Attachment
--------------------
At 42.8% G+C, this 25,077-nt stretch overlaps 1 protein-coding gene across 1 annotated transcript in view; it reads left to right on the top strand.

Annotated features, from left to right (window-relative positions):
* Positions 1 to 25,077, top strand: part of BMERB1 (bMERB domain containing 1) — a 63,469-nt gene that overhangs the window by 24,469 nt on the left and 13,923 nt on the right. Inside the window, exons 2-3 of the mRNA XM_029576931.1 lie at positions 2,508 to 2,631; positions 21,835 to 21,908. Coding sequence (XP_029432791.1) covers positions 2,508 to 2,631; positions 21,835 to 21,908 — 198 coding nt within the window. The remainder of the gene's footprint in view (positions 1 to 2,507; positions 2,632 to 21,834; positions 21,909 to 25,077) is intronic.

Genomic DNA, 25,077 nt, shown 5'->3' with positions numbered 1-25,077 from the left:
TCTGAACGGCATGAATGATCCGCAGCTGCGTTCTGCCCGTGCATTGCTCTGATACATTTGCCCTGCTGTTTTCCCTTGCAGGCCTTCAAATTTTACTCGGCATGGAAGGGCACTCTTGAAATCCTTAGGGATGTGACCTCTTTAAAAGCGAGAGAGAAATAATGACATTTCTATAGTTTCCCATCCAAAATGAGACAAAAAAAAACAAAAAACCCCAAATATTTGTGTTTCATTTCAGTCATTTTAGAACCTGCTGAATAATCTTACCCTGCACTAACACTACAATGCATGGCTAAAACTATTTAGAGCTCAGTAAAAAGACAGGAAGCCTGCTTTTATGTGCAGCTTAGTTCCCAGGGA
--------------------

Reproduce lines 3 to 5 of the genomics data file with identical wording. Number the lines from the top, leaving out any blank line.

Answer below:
* Positions 1 to 25,077, top strand: part of BMERB1 (bMERB domain containing 1) — a 63,469-nt gene that overhangs the window by 24,469 nt on the left and 13,923 nt on the right. Inside the window, exons 2-3 of the mRNA XM_029576931.1 lie at positions 2,508 to 2,631; positions 21,835 to 21,908. Coding sequence (XP_029432791.1) covers positions 2,508 to 2,631; positions 21,835 to 21,908 — 198 coding nt within the window. The remainder of the gene's footprint in view (positions 1 to 2,507; positions 2,632 to 21,834; positions 21,909 to 25,077) is intronic.

Genomic DNA, 25,077 nt, shown 5'->3' with positions numbered 1-25,077 from the left:
TCTGAACGGCATGAATGATCCGCAGCTGCGTTCTGCCCGTGCATTGCTCTGATACATTTGCCCTGCTGTTTTCCCTTGCAGGCCTTCAAATTTTACTCGGCATGGAAGGGCACTCTTGAAATCCTTAGGGATGTGACCTCTTTAAAAGCGAGAGAGAAATAATGACATTTCTATAGTTTCCCATCCAAAATGAGACAAAAAAAAACAAAAAACCCCAAATATTTGTGTTTCATTTCAGTCATTTTAGAACCTGCTGAATAATCTTACCCTGCACTAACACTACAATGCATGGCTAAAACTATTTAGAGCTCAGTAAAAAGACAGGAAGCCTGCTTTTATGTGCAGCTTAGTTCCCAGGGA